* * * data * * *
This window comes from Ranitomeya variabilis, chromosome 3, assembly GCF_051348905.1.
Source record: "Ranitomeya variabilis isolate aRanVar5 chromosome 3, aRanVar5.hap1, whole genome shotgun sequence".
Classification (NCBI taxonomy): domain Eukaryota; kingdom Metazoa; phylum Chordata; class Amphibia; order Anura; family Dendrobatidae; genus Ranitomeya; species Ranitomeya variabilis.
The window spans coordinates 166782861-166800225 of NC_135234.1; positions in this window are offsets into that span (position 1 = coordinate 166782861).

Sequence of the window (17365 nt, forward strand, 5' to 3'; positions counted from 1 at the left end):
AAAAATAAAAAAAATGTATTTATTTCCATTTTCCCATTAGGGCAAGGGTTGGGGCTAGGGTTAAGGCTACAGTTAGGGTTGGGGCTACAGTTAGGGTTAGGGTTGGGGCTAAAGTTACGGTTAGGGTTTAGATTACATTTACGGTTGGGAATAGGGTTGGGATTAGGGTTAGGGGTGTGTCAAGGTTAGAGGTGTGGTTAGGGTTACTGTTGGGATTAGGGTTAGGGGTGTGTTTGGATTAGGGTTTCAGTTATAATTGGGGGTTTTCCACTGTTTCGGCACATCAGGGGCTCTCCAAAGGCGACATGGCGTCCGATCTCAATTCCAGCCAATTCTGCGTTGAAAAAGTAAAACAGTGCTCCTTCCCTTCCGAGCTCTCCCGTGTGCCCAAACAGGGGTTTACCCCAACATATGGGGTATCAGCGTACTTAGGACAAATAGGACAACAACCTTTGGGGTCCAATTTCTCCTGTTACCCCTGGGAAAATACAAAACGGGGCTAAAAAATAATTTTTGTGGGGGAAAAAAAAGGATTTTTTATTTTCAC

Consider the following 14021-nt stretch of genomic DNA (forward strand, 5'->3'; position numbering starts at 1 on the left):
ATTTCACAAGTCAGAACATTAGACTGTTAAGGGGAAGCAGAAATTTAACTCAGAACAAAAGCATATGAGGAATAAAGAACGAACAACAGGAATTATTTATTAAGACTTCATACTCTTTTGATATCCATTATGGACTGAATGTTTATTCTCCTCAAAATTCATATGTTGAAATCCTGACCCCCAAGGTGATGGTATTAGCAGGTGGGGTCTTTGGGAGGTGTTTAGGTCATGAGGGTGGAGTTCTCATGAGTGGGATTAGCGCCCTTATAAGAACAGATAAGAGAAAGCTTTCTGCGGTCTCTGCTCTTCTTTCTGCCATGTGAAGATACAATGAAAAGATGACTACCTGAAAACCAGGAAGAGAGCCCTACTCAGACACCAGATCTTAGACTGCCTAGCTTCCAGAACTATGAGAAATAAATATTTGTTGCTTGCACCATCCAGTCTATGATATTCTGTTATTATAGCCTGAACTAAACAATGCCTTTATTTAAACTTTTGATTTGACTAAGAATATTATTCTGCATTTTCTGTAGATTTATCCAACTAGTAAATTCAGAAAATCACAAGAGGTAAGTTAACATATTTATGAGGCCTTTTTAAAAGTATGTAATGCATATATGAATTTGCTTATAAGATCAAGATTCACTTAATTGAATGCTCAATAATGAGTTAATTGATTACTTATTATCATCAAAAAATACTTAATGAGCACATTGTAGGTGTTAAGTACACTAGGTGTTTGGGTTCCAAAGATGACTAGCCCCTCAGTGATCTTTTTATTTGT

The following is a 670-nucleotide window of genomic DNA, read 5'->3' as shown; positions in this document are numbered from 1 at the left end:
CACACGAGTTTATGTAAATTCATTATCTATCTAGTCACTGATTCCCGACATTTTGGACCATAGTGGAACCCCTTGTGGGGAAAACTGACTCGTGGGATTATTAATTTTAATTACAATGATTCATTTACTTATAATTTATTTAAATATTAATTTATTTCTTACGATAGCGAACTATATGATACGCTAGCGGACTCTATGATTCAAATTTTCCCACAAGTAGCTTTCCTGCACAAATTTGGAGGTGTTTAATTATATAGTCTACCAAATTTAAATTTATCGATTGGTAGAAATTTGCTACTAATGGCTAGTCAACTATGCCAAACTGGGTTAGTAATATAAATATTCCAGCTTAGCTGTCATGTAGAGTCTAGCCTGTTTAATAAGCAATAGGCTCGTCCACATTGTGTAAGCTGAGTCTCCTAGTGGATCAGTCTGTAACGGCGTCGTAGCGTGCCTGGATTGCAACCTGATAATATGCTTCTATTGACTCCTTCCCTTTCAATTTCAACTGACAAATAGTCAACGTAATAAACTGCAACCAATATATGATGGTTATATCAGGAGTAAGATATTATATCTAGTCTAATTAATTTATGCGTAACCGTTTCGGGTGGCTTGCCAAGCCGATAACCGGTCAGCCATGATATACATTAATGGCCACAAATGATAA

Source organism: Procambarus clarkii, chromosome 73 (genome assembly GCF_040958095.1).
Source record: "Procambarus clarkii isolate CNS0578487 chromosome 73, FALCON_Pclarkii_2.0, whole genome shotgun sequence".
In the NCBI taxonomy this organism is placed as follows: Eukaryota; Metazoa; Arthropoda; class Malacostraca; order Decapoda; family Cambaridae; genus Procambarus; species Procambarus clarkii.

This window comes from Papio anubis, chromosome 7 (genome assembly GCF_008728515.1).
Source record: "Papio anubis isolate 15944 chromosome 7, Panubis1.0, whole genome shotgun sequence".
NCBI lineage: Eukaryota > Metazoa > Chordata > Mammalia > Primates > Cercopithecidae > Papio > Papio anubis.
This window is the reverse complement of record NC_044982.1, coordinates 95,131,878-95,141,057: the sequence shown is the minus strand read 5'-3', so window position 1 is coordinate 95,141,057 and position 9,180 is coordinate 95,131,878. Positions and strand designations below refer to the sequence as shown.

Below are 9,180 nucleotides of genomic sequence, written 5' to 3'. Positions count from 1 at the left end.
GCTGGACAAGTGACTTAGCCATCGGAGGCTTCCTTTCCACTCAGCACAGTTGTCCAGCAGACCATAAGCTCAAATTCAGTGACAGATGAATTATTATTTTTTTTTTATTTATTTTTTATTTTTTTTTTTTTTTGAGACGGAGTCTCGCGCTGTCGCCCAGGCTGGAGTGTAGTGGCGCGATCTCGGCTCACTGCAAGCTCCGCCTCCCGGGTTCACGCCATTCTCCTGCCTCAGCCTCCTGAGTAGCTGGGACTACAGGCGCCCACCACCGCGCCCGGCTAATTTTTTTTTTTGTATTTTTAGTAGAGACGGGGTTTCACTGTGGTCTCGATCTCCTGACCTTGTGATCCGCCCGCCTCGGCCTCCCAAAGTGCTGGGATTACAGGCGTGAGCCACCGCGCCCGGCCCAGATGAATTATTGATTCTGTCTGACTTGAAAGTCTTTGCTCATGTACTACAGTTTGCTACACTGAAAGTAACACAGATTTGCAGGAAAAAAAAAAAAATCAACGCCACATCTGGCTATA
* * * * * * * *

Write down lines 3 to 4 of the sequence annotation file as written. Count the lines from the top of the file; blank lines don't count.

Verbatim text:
Classification (NCBI taxonomy): domain Eukaryota; kingdom Metazoa; phylum Chordata; class Amphibia; order Anura; family Dendrobatidae; genus Ranitomeya; species Ranitomeya variabilis.
The window spans coordinates 166782861-166800225 of NC_135234.1; positions in this window are offsets into that span (position 1 = coordinate 166782861).